Surviving in Multistory Apartments

Dear Fellow Survivalist;

odenton-condo-fireMost information about urban survival is written from the point of view of someone who lives in a single-family home in suburbia. But what about people who live in apartments? Something like 40% of our total population are apartment dwellers, so a lot of the survival information won’t work for them.

The biggest problem that apartment dwellers face, when talking about survival, is lack of space. There just isn’t enough space in the average apartment to have a vegetable garden, raise chickens, sink a well or put in a solar energy farm. So apartment dwellers need to be creative in coming up with ways to survive, starting with making better use of their space.

The first thing to consider is whether or not you can afford to move into a bigger apartment. One extra bedroom would make all the difference in the world, providing space to store your prepping supplies. If you can’t do that, then you might want to consider renting a storage area within walking distance of your home, so that you can stockpile food and water in it.

The biggest stockpiling problem is stockpiling water. Not only do you need a lot of water to survive, but it’s heavy as well. So, unless your apartment has concrete floors hiding under the carpet (most modern apartments do), you can only stack up water supplies about one milk gallon high. However, putting a 55 gallon drum full of water on a concrete floor isn’t any problem. Just spread them out a bit and don’t stack them up.

While it might be impossible to put in a well, you might be able to do some rainwater capture on the roof. A lot will depend upon rooftop access and how many other people might have that access as well. However, only you have access to your balcony. You can set up a tarp on a stand, which will allow it to overhang your balcony railing and funnel water into a container on the balcony. Make sure you build it strong enough that the wind won’t tear the tarp off its structure.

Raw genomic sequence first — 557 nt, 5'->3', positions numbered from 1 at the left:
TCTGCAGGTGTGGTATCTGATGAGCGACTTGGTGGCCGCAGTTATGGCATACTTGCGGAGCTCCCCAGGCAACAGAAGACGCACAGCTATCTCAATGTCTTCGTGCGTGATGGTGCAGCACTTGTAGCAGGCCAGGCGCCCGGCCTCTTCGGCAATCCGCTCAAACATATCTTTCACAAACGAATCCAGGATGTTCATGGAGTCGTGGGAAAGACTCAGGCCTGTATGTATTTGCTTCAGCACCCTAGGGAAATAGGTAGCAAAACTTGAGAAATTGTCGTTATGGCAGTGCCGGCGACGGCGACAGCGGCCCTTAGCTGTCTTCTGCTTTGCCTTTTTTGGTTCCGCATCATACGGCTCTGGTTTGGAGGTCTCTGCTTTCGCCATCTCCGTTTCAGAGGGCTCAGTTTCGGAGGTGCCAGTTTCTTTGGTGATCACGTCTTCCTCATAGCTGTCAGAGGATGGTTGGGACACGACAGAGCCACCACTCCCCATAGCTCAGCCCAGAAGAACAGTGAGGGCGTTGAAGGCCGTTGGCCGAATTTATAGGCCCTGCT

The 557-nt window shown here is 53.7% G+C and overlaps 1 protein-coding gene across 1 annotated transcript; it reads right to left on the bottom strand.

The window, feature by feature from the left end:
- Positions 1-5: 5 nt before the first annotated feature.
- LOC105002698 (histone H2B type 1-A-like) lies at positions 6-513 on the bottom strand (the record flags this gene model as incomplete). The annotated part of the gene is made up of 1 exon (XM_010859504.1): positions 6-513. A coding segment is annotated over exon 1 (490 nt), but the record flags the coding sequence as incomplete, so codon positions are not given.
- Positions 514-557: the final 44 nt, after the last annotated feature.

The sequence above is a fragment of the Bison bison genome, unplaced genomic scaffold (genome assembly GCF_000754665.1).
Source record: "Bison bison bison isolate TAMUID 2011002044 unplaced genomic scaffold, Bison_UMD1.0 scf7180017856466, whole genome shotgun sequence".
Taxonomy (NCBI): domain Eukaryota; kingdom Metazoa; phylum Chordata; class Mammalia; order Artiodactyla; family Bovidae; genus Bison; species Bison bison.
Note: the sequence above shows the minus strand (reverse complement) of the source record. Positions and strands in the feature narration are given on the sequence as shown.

Another way to harvest water is with a dehumidifier. Normally used to protect buildings in extremely humid areas or to protect electronic equipment form excess humidity, the dehumidifier works by making the water in the air condensate. That can provide drinking water if you live in an area with high humidity.

The balcony can also be a wonderful place for vertical gardening, allowing you the ability to augment your food stocks with fresh produce. While you may not be able to grow enough food to feed your family entirely, you can augment what food stocks you have, making them last longer.

The other big problem that apartment dwellers face is that of personal safety. The last thing anyone wants is a shootout in their apartment. Yet, with so many people living in a tight space, few of whom have prepared to survive a disaster, the likelihood of a confrontation is extremely high. The best thing you can do to avoid it is to bar yourself in your apartment and don’t come out.

I would highly recommend frangible rounds for any firearms that apartment dwellers own. For that matter, I recommend them for people to use in their homes as well. These are designed to break up when they pass through a solid object. The idea is that they will break up going through a wall and not come out the other side. That can help prevent accidental killing of innocents, something you always want to avoid.

Another part of physical security is having a means of escaping the apartment quickly, in the case of an emergency. Some older apartments are equipped with external fire escapes, which could be used in an emergency. But most modern apartments, especially those is high rises, don’t have those. Instead, they depend on the central core staircase as a fire exit.

There is a new safety escape device which has been invented for apartment dwellers, especially those living in high rises apartments. This device, manufactured in Israel by a startup called SkySaver, is a rescue backpack that automatically helps people repel down the outside wall of their building, escaping from fires or other emergencies.

The unit, which is contained in a backpack, is self-braking, so no real training in rappelling is needed. The backpack is strapped to the individual, with straps going between the legs and across the chest. It is then hooked to an anchor which must be embedded in the wall of the home. After that, it’s just a matter of going out the window and working your way to the ground. The spool of cable in the pack has an automatic brake that controls the rate of descent. So the only thing that the individual has to do is use their hands and feet to keep themselves from rubbing against the wall.

Devices like this make it much safer and easier to survive in an apartment. Had the occupants of the twin towers had them on 9-11, many more of them could have survived.

So, do you live in an apartment? If so, what are you doing to make sure you can survive an emergency in your apartment building? Don’t wait, get ready now, while there is still time.

See you soon. Until then, keep your powder dry and your survival gear close at hand.

Dr. Rich

PS: Be sure to check out this essential survival tool, which is great for anyone living in limited space and needs to grab and go in an emergency.


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